The timely and Taliban-topical Iranian import "Kandahar" could have been an absorbing, penetrating and undiluted portrait of frightful oppression in pre-Sept. 11 Afghanistan. But it's woefully subverted by pretentious directing, unmistakably amateur performances and an ending so vague it erases any power the picture might have had and replaces it with the question, "What the heck just happened?"
Written and directed by Mohsen Makhmalbaf ("The Silence," "A Moment of Innocence"), the story follows an Afghan-Canadian journalist (Niloufar Pazira) smuggling herself into her native land in an attempt to rescue a suicidal sister who can no longer bear her smothered, browbeaten existence under the nation's extremist regime. It's also based loosely on a similar journey made by the lead actress -- a real Afghan-Canadian journalist who is clearly not an actress by trade.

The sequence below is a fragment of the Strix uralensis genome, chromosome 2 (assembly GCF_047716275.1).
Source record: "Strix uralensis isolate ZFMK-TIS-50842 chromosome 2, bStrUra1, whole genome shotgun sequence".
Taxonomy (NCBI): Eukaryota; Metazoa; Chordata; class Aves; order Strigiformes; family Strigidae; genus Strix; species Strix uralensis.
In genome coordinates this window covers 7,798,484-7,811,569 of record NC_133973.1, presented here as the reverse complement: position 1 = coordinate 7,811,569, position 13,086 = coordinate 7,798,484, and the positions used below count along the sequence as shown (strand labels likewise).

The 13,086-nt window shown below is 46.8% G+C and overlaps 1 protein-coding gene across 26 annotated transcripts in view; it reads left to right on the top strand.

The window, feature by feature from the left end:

The film offers strong symbolism and valuable insights into the Taliban's tyrannical culture of fear, in which song and dance are outlawed, men must sport long beard or be beaten, and women are not allowed even to leave their homes without a husband, father or brother as an escort. It's stocked with stark but stunning imagery -- from limbless peasants to almost surreal desert landscapes to Pazira's Westernized face peeking out from under her burqa, the head-to-toe covering women were forced to wear under the Taliban.
Continue reading: Kandahar Review